We are engaged in a very competitive industry, and our success depends upon our ability to attract and retain qualified executives. Accordingly, our compensation arrangements must be competitive. The Compensation Committee’s intent is generally to target salaries, annual incentives and long-term incentive grant values at a range that is competitive with programs offered by other companies against whom we compete for personnel. The Compensation Committee’s decisions are based upon a philosophy of pay for performance, with an individual’s experience, potential and contribution to our business determining his or her actual compensation. The Compensation Committee administers the compensation programs for our executive officers, considering this competitive environment, but also believes that the compensation paid to our executive officers should be dependent upon our financial performance and the value that we create for our stockholders. For this reason, the Compensation Committee’s philosophy is to structure our compensation programs to provide meaningful incentives for the attainment of specific financial objectives and to reward those executive officers who make substantial contributions to the attainment of those objectives, and to link executive officer compensation with performance.

The Compensation Committee’s objectives are to:

 

   

attract, retain, and motivate talented executives responsible for the success of the organization;

 

   

provide compensation to executives that is externally competitive, internally equitable and performance-based; and

 

   

ensure that total compensation levels are reflective of company and individual performance and provide executives with the opportunity to receive above market total compensation for exceptional business performance.

Compensation Process and Benchmarking

Compensation Process

Pursuant to its charter, the Compensation Committee has responsibility for, among other things, discharging the Board’s responsibilities relating to compensation and benefits of our executive officers, including responsibility for evaluating and reporting to the Board on matters concerning management performance, officer compensation and benefits plans and programs. In carrying out these responsibilities, the Compensation Committee is required to review all components of executive officer compensation for consistency with our compensation philosophy.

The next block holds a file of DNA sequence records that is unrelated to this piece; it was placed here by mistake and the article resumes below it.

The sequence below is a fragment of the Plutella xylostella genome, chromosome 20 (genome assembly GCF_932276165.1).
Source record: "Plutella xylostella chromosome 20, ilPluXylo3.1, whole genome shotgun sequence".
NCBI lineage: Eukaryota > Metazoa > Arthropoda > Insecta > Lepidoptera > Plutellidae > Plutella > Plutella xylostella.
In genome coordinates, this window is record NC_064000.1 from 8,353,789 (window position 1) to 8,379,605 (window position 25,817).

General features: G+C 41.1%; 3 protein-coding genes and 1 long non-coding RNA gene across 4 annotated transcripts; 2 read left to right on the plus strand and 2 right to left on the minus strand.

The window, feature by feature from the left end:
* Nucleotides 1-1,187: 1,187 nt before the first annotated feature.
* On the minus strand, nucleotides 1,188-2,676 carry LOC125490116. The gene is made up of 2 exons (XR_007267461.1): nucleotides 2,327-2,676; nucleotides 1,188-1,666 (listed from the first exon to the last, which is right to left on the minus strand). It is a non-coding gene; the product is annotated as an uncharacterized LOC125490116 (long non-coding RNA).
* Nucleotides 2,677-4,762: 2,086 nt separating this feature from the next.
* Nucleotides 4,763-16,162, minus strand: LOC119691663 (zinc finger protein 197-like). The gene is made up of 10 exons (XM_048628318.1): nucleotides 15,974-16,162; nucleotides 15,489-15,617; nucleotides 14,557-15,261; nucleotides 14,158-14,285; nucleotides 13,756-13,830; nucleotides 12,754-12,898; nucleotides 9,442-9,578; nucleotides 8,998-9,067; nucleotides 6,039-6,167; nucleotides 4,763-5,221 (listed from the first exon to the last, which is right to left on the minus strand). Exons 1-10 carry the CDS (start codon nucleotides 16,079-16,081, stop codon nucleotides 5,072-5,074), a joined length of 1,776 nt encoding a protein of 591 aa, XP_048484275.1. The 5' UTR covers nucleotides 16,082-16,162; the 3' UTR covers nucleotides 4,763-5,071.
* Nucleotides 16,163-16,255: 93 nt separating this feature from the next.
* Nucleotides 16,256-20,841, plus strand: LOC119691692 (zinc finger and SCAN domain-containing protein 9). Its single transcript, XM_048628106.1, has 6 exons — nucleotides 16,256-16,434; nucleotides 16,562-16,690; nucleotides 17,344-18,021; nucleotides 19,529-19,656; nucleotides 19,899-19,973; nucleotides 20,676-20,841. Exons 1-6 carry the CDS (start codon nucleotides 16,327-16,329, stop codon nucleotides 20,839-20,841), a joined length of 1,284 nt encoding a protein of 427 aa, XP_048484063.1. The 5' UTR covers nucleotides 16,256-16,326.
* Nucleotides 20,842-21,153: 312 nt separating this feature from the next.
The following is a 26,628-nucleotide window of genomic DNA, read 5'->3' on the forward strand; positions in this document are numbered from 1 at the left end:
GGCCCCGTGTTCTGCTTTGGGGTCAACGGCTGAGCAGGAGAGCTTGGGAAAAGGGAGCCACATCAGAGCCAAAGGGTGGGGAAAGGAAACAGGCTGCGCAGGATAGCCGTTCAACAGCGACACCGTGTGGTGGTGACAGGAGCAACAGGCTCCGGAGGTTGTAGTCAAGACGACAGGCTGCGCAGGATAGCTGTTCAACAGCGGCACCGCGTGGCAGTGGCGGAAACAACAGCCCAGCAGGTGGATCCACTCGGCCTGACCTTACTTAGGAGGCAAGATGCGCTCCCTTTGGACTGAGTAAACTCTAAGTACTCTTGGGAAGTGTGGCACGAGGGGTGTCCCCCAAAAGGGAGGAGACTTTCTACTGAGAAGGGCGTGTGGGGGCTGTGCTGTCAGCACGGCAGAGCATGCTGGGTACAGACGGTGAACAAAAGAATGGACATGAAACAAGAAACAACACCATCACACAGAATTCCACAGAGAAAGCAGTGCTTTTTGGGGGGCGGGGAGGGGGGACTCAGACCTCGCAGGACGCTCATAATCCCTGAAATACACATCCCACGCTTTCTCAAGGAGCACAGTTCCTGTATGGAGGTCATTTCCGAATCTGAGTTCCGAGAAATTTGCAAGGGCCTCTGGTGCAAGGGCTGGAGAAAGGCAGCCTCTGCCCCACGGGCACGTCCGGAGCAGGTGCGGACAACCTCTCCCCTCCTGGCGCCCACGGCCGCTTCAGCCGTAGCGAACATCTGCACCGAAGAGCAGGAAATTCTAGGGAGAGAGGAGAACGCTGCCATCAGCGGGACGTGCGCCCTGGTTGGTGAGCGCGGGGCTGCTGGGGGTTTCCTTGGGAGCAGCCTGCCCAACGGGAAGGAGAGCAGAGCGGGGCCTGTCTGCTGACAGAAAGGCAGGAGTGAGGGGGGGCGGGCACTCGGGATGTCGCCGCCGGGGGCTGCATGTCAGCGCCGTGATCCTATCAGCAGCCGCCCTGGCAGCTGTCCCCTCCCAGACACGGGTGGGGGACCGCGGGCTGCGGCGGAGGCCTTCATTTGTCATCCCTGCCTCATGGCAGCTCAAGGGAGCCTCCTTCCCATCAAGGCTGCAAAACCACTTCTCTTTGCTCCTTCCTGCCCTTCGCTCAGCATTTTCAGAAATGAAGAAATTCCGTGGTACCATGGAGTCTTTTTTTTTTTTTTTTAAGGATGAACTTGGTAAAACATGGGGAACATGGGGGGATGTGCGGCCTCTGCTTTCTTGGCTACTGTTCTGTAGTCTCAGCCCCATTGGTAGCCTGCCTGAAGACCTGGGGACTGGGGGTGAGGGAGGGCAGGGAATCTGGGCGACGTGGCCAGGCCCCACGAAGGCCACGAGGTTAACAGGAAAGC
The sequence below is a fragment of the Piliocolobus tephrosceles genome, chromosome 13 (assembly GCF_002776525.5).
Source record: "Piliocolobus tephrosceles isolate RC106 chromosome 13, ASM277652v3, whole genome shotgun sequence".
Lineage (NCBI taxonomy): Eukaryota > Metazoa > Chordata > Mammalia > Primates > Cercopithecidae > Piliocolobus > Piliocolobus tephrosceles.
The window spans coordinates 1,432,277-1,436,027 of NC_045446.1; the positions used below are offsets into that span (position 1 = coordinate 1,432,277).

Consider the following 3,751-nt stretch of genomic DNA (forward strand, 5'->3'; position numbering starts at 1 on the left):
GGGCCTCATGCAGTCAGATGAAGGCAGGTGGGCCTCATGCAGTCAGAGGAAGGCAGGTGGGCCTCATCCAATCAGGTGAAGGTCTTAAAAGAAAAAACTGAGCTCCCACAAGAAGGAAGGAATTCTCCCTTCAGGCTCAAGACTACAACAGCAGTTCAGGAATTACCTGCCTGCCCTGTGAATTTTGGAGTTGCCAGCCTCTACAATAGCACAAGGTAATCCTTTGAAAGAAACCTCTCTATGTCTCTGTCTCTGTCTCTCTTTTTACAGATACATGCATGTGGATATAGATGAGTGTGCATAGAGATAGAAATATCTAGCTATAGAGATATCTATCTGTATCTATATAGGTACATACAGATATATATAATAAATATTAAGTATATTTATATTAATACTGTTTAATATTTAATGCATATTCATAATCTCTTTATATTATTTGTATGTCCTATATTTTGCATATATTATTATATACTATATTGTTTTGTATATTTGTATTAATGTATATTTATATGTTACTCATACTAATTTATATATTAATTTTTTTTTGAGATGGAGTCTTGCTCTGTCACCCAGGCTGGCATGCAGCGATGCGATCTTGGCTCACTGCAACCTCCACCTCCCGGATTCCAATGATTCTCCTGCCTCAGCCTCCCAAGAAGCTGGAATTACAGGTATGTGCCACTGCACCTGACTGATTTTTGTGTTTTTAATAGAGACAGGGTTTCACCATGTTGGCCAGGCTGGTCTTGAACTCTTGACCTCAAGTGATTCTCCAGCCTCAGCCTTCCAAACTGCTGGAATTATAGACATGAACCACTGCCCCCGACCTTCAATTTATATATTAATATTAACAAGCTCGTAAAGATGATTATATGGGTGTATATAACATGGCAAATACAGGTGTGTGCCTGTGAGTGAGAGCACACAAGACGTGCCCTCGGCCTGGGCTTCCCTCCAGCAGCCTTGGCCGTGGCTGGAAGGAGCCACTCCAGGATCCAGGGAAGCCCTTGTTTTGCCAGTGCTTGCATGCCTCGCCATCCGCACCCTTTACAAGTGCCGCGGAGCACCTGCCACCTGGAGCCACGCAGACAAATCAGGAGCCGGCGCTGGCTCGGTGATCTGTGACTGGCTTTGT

In 2007 and the first quarter of 2008, we hired several new executive officers, namely Mr. Kuyper, our President and CEO, Mr. Stott, our Vice President, Operations, Mr. Timm, our Vice President, Research and Development, and Mr. Asai, the President of Alphatec Pacific. With respect to each of such individuals, their compensation for 2008 was determined during arms-length negotiations either with the Compensation Committee, which is the case with respect to Mr. Kuyper, or with Mr. Kuyper, which is the case with respect to the other newly hired executives. With respect to all of such hires, the Compensation Committee approved the compensation terms set forth in such individual’s employment agreement prior to their hire.

Accordingly, beginning in 2008, the processes followed by the Compensation Committee in setting executive compensation have changed. As requested by the Compensation Committee, our President and CEO

 

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presents individual performance review summaries, proposed annual salary increases and long-term incentive grant recommendations for the other executive officers to the members of the Compensation Committee. The Compensation Committee reviews the information and either approves the recommendation or makes changes at its discretion. The Compensation Committee makes its own assessment of Mr. Kuyper based on our financial performance, his compensation compared to comparable CEOs, the components of his compensation and his total compensation level. The Compensation Committee then approves Mr. Kuyper’s compensation or makes changes at its discretion.